Purchase of a Property in
the Canary Islands
...what are the steps I have to take to buying a property?
The Canary Islands have a special economic position in Spain. These special economic circumstances were introduced as a compensation for the remoteness of the islands.
Papers I need to have when buying a property
...which papers are essential buying a property in the Canary Islands?
If you have decided to buy property in the Canary Islands the first thing you are going to need is a NIF/NIE number (Tax and Identification number). You have to go to a Police Station and ask for the NIE form (Bring your passport). Once you have filled in that form, you can open a Spanish bank account for future payments.
...do I need a lawyer to buy property in the Canary Islands?
foremost, we recommend you to
contract a Lawyer when purchasing a
property in the Canary Islands to
assure a smooth transaction and
avoid major headaches.
Ask for a complete estimate before contracting (attorney fees, notary fees, registration fees and taxes).
...do I need an Estate Agent to buy a property?
often take up to 5% commission for
selling a property.
For this reason, many people attempt to sell their property independently.
However, there is added risk to the buyer when buying direct (especially when the buyer is from overseas and has little or no knowledge of either the legal system or language).
While using an Estate Agency is no guarantee, it does afford a degree of protection and certainly will make the whole process easier.
Estate Agents do not normally operate on an exclusive basis and the same property will often be advertised by several Agents at the same time (sometimes at differing prices!).
...when should I make an offer?
Once you have found your property, before making an official offer, we advise you to give the place a very thorough once-over inside and out. Even if it means arranging another viewing>
It is also a good idea to take a friend or family member along to give an un-biased second opinion. Try to view during the day and at night.
...is it advisable to make a counteroffer?
If you now find a property which interests you but the price seems excessive, think of what you are prepared to pay and make the most reasonable counteroffer possible. As the buyer you should not make more than one counteroffer otherwise you will lose credibility. Make sure you understand all the inherent conditions of the transaction. Make sure you know all the additional expenses of the purchase before making a counteroffer: wages, taxes, etc.
Buying a new property
...what information must the building promoter facilitate?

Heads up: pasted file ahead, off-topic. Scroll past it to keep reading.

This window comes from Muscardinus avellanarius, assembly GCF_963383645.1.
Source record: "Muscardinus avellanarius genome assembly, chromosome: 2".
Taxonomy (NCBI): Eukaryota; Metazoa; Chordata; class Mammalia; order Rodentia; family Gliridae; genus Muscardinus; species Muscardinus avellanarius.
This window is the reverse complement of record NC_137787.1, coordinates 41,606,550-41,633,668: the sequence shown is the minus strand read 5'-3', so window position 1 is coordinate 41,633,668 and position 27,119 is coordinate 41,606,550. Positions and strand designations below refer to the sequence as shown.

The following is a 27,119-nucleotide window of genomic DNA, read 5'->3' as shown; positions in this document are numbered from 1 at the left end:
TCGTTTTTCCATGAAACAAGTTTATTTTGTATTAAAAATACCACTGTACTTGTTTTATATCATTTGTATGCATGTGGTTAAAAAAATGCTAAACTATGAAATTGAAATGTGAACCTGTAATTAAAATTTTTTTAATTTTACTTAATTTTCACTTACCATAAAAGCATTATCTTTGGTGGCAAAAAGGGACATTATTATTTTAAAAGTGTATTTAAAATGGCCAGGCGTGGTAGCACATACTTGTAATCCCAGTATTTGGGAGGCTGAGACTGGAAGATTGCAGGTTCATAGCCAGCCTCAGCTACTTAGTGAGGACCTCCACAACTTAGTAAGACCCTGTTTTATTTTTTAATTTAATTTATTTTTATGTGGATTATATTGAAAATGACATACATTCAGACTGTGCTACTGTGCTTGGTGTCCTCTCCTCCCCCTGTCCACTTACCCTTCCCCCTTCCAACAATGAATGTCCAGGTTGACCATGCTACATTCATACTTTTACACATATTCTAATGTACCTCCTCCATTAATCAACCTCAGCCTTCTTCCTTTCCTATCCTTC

- Name or trade name of the building promoter, as well as information of its inscription in the Mercantile Registry.
- Concrete information of the property: location plans of the property, description, net and gross floor surface, services and provisions, common zones, insurance coverage and guarantees.
- Information of the official Property Registry, in order to verify: That the plot on which the building is going to built is registered in the name of the promoter which is being contracted. That the construction has obtained building permission by the City council, by means of the corresponding concession of license.
- Statutes of the Community of owners.
- Sale price and mode of payment.
- Information concerning the mortgage, if there is a specific mortgage.
- Form and layout of the contract, with general and particular conditions, pointing out specifically: That the previous expenses that by Law correspond to the seller will not be passed on to the buyer. The right of the buyer to demand the deed and registry and to the election of a notary.
Buying a second hand property
...what information should I obtain from the proprietor?
- Registry confirmation of the property
- Last receipt of the tax on Real estate
- Last receipt of electricity, water, gas.
- Certificate confirming that the communal expenses are up to date, (if this is not obtained and there were debts, the community can demand this amount up to a certain quantity from the buyer, without prejudicing in any way the buyers right to take legal action against the seller).
- Last receipt of Expenses of Community.
- Copy of the Statutes of the Community, registered in the Registry of the Property.
- In case the property is mortgaged and capital pending, a certificate informing of the level of debt emitted by the corresponding financial institution.
I am interested in buying the property
...how can I formalize my commitment to buying a property?
We can resort directly to a private contract of transaction, or what is more usual, sign a reservation contract:It is usual to sign a private contract (Contrato de Opción de Compra) once you have agreed to purchase a property.
- Make sure that the seller is in fact the owner of the property (Escritura & Catastro).
- Include the price of the property and the deposit already paid.
- Include the final purchase/sale date before the notary.
- Include that the property is sold free of charges, mortgages, Taxes, Community Fees, that utilities are up-to-date and that the property is not rented.
- A deposit of approximately 10% is paid after signing the private contract.
- Note that this is non-refundable, if you pull out of the sale, you will lose your deposit.
- On the other hand,
if the seller pulls out of the
deal, he must pay back double of
the initial deposit.